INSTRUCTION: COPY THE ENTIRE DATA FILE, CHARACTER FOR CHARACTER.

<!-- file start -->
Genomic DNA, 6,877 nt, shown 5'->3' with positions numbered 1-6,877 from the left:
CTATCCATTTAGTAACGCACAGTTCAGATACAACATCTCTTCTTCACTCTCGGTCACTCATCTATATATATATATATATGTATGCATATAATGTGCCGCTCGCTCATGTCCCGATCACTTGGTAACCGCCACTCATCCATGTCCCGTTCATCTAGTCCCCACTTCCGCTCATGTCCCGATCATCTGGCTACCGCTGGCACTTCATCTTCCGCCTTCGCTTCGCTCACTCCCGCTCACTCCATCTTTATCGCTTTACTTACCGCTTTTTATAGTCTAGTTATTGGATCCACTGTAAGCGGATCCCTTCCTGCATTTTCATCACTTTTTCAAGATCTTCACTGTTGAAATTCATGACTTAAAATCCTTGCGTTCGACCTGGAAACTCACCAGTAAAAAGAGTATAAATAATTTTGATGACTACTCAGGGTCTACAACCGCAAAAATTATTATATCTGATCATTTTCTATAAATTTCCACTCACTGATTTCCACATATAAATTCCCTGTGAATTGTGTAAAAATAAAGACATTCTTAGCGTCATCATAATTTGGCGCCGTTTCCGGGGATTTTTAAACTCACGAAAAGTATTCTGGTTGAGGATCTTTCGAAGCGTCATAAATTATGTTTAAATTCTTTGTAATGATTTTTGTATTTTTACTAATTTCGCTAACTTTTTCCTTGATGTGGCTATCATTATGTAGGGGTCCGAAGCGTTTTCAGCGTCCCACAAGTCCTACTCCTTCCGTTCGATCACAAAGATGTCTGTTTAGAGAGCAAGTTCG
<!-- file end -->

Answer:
Genomic DNA, 6,877 nt, shown 5'->3' with positions numbered 1-6,877 from the left:
CTATCCATTTAGTAACGCACAGTTCAGATACAACATCTCTTCTTCACTCTCGGTCACTCATCTATATATATATATATATGTATGCATATAATGTGCCGCTCGCTCATGTCCCGATCACTTGGTAACCGCCACTCATCCATGTCCCGTTCATCTAGTCCCCACTTCCGCTCATGTCCCGATCATCTGGCTACCGCTGGCACTTCATCTTCCGCCTTCGCTTCGCTCACTCCCGCTCACTCCATCTTTATCGCTTTACTTACCGCTTTTTATAGTCTAGTTATTGGATCCACTGTAAGCGGATCCCTTCCTGCATTTTCATCACTTTTTCAAGATCTTCACTGTTGAAATTCATGACTTAAAATCCTTGCGTTCGACCTGGAAACTCACCAGTAAAAAGAGTATAAATAATTTTGATGACTACTCAGGGTCTACAACCGCAAAAATTATTATATCTGATCATTTTCTATAAATTTCCACTCACTGATTTCCACATATAAATTCCCTGTGAATTGTGTAAAAATAAAGACATTCTTAGCGTCATCATAATTTGGCGCCGTTTCCGGGGATTTTTAAACTCACGAAAAGTATTCTGGTTGAGGATCTTTCGAAGCGTCATAAATTATGTTTAAATTCTTTGTAATGATTTTTGTATTTTTACTAATTTCGCTAACTTTTTCCTTGATGTGGCTATCATTATGTAGGGGTCCGAAGCGTTTTCAGCGTCCCACAAGTCCTACTCCTTCCGTTCGATCACAAAGATGTCTGTTTAGAGAGCAAGTTCG